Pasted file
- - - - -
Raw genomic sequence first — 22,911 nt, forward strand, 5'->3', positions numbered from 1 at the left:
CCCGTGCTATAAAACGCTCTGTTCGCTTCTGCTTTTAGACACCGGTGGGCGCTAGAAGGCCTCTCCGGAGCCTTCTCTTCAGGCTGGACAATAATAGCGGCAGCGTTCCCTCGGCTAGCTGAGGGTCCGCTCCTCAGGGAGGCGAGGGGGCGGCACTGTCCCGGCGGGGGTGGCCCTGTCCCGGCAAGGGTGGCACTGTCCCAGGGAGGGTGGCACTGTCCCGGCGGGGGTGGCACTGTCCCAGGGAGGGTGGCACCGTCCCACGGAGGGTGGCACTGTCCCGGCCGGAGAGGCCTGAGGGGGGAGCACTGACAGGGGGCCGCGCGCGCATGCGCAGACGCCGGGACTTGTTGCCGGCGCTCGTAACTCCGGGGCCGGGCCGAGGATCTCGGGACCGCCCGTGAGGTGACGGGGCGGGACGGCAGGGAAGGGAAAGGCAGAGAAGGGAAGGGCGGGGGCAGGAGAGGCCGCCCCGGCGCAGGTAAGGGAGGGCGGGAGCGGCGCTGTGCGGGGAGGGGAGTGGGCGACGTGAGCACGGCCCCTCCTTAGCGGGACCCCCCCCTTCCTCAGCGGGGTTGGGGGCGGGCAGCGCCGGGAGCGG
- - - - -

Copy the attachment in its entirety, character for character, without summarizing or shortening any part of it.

Raw genomic sequence first — 22,911 nt, forward strand, 5'->3', positions numbered from 1 at the left:
CCCGTGCTATAAAACGCTCTGTTCGCTTCTGCTTTTAGACACCGGTGGGCGCTAGAAGGCCTCTCCGGAGCCTTCTCTTCAGGCTGGACAATAATAGCGGCAGCGTTCCCTCGGCTAGCTGAGGGTCCGCTCCTCAGGGAGGCGAGGGGGCGGCACTGTCCCGGCGGGGGTGGCCCTGTCCCGGCAAGGGTGGCACTGTCCCAGGGAGGGTGGCACTGTCCCGGCGGGGGTGGCACTGTCCCAGGGAGGGTGGCACCGTCCCACGGAGGGTGGCACTGTCCCGGCCGGAGAGGCCTGAGGGGGGAGCACTGACAGGGGGCCGCGCGCGCATGCGCAGACGCCGGGACTTGTTGCCGGCGCTCGTAACTCCGGGGCCGGGCCGAGGATCTCGGGACCGCCCGTGAGGTGACGGGGCGGGACGGCAGGGAAGGGAAAGGCAGAGAAGGGAAGGGCGGGGGCAGGAGAGGCCGCCCCGGCGCAGGTAAGGGAGGGCGGGAGCGGCGCTGTGCGGGGAGGGGAGTGGGCGACGTGAGCACGGCCCCTCCTTAGCGGGACCCCCCCCTTCCTCAGCGGGGTTGGGGGCGGGCAGCGCCGGGAGCGG